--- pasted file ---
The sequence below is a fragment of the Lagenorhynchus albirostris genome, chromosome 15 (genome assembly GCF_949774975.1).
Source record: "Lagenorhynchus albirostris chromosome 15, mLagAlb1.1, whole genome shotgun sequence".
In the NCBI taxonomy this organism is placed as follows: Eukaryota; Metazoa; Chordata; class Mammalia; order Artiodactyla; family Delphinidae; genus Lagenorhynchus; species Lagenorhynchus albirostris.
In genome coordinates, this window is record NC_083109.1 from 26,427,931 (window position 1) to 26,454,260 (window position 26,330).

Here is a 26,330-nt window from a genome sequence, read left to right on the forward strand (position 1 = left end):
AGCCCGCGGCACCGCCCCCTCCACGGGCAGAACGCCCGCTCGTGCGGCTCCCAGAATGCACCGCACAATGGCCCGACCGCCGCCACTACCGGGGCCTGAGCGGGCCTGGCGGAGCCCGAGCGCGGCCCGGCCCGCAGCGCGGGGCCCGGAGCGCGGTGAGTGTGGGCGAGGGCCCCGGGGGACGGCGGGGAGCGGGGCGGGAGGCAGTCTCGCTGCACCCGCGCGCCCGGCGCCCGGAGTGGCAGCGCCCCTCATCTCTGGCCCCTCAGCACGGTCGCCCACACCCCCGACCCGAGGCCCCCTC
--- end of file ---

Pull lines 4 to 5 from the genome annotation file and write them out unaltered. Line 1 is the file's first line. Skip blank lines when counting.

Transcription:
In genome coordinates, this window is record NC_083109.1 from 26,427,931 (window position 1) to 26,454,260 (window position 26,330).

Here is a 26,330-nt window from a genome sequence, read left to right on the forward strand (position 1 = left end):